“Anyone, then, who knows the good he ought to do and doesn’t do it, sins.”
Not even a broken hand could keep my daughter from playing basketball in middle school. After just a few weeks of wearing a cast, she was cleared by the physician to play ball again with one stipulation: her hand had to be wrapped and cushioned during every game. It was healing perfectly and he didn’t want to take the chance that it might get pulled or twisted and re-injured.
The injury did nothing to keep her from scoring points – and a lot of them – almost every game. At one particular contest with a major basketball rival, she had scored 20 points by halftime, even with a broken hand.
But something strange happened during the third and fourth quarters: the girls on the other team switched from trying to steal the ball from our daughter and instead concentrated on grabbing and twisting her hand. Except for one girl.
At first my husband and I thought it was just coincidence but then we quickly realized that the opposing team had one focus and that was to hurt her hand to the point that she couldn’t continue playing. Except for one girl.
We could hardly contain our disbelief and anger as we saw the look of pain on our daughter’s face as girl after girl tried to twist and pull her hand and she struggled to get away from them and continue to play. Except for one girl.
When the game finally ended, our team had won by 10 points. All the girls on the opposing team went through the congratulations line and high fived my daughter’s wrapped hand extra hard as they mumbled “good game.” Except for one girl.
As the girls came out of the locker room, our daughter walked over to us, holding her hand against her chest. It was obviously hurting her. But something else happened.
The one girl on the team who never tried to grab her hand or hit it extra hard after the game also walked toward us.
“I just wanted to tell you how sorry I am for what just happened,” she told our daughter. “At halftime, our coach told all of us on the team to try to grab your broken hand and hurt it so you would not be able to play the rest of the game.” She continued. “I just couldn’t do it. It was wrong. I just wanted you to know.” My daughter gave her a hug and said “thank you.”
I find it hard to believe that there were no other girls on that team who also believed that what their coach had told them to do was wrong. There had to have been more than just one. And there might have been.
And yet, only one had the courage to stand up for what was right and take the chance that her coach might punish her for not obeying what he told her and the other team members to do.
I cannot help but apply the details of this ball game to my life. Have there been times when I ignored “the good” that I knew I should be doing? The person in front of me in the checkout line who didn’t have enough to pay for her groceries? The elderly neighbor I knew was longing for company? The tithe that I should have given to a missionary but I spent on yet another item of clothing that I didn’t need? I hate to tell you but my answer is “yes.”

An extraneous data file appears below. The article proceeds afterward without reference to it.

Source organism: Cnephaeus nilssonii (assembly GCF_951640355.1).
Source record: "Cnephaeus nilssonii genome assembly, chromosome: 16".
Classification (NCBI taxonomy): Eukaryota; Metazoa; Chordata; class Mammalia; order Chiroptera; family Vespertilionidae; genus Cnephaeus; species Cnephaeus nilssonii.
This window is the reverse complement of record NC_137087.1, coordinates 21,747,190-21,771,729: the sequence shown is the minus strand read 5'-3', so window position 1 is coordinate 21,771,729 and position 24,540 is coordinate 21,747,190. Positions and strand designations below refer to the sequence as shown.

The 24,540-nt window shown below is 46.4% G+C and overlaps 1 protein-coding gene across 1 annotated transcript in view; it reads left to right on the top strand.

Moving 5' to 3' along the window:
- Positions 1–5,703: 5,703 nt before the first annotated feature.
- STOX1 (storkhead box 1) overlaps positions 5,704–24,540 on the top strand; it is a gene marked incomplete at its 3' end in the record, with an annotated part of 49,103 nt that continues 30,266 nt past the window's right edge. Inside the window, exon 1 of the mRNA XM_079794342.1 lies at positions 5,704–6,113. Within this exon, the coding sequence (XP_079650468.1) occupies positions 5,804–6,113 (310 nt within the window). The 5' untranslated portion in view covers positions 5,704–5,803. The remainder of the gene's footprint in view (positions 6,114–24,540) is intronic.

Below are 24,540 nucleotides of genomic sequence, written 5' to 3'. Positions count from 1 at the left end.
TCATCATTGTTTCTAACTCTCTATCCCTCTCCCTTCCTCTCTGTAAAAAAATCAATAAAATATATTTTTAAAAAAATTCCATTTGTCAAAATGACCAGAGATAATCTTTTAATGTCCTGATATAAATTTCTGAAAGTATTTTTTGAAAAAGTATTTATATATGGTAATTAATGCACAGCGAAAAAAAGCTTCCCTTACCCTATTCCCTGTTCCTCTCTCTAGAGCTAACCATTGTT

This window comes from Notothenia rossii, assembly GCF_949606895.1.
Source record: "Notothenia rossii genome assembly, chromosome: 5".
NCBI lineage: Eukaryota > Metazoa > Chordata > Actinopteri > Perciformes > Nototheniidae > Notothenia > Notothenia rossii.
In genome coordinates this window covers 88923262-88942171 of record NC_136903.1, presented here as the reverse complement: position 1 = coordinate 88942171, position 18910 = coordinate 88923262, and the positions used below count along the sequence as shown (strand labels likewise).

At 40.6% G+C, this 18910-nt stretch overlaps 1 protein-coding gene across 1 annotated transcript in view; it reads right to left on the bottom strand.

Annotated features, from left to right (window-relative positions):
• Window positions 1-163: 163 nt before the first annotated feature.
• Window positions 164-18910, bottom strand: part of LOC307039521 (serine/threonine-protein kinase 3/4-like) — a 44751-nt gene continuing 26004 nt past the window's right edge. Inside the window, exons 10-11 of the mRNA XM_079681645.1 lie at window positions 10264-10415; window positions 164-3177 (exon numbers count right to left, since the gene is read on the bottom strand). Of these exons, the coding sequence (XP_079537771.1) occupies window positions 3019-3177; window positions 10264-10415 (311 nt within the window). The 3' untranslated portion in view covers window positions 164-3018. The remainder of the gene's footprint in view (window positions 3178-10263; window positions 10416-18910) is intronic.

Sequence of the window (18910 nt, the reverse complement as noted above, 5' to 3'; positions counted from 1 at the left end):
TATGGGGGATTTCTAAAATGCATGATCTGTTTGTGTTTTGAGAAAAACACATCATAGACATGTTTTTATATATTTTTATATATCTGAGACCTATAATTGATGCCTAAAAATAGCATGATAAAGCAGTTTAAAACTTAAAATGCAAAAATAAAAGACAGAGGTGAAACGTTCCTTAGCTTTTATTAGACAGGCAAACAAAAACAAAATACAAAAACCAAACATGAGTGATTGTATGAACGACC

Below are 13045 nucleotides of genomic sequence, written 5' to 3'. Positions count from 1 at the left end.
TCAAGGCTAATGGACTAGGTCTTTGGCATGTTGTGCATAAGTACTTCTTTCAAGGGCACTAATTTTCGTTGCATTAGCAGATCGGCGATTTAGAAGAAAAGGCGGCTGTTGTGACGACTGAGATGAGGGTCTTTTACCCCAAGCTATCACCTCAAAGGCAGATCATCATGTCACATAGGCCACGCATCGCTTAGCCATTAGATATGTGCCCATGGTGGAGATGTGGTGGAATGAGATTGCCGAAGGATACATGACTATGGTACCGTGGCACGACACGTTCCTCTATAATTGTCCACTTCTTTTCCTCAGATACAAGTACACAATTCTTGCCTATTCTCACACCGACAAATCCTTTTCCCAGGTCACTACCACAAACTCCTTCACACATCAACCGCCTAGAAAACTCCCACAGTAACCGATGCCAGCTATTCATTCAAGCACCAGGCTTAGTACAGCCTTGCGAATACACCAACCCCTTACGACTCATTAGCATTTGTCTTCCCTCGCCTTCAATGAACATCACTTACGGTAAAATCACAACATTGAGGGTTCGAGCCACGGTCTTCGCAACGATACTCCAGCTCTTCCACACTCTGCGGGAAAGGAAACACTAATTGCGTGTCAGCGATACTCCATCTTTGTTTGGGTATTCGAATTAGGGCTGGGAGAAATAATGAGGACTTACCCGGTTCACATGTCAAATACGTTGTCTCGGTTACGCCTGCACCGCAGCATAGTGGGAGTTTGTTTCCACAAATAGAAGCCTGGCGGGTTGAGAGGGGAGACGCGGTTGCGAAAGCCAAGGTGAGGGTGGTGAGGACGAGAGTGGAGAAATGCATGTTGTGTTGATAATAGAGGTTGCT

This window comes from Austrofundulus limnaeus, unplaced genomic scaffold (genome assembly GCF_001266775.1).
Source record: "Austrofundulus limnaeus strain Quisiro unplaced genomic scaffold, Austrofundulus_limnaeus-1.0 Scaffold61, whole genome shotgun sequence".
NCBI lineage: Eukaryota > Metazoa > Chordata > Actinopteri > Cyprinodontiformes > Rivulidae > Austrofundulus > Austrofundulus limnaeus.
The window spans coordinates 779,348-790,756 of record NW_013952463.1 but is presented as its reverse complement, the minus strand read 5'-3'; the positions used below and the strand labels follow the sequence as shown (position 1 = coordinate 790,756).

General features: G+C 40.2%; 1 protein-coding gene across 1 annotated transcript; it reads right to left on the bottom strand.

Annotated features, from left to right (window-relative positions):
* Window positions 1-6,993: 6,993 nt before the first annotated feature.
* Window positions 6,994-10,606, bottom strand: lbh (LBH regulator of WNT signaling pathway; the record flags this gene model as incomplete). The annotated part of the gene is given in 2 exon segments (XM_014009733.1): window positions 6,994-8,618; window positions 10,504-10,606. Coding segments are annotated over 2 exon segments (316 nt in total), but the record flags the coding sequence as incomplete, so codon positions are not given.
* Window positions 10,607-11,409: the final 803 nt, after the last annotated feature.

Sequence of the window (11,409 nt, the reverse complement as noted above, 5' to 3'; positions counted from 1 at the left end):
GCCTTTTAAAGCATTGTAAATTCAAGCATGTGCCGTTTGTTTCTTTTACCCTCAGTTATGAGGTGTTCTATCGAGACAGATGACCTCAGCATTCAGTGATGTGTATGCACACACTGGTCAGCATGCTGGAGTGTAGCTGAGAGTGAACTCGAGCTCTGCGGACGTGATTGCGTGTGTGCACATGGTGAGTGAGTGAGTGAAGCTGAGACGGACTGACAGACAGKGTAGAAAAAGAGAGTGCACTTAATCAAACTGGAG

What about you? Can you relate? Today’s Scripture from James 4:17 quietly but firmly speaks to our hearts. “Anyone, then, who knows the good he ought to do and doesn’t do it, sins.” Period.
My encouragement to each of you – and to me – is to keep this Scripture before us every single day. The Lord Himself will give us courage as He shows us many opportunities to do “acts of good” everywhere we go.
Father, you are very clear in your Word that when I do not do what I know is good in your eyes, I am sinning. Please help me to be bold and to be a positive influence in the lives around me. In Jesus’ Name. Amen.
R.A.P. it up
Can you think of a situation where you knew the positive action – the “good” - you should do but you did not speak up?
Look over situations over the last week when you should have spoken or acted as the Lord commands. How did you react?
Journal each situation and the response that the Lord wants you to have. Ask Him to nudge you the next time you have an opportunity to “do good.” And do it.
James 4:17 (NIV) “Anyone, then, who knows the good he ought to do and doesn’t do it, sins.”
Romans 12:21 (NIV) “Do not be overcome by evil, but overcome evil with good.”
James 1:22 (NIV) “Do not merely listen to the word, and so deceive yourselves. Do what it says.”
I Corinthians 16:13-14 (NIV) “Be on guard; stand firm in the faith; be men of courage; be strong. Do everything in love.”
I Peter 3:14 (NIV) “But even if you should suffer for what is right, you are blessed. Do not fear what they fear; do not be frightened.”
(For more of Nancy Hughes' writing and information about her books, check out her blog, Encouragement from the War Room.)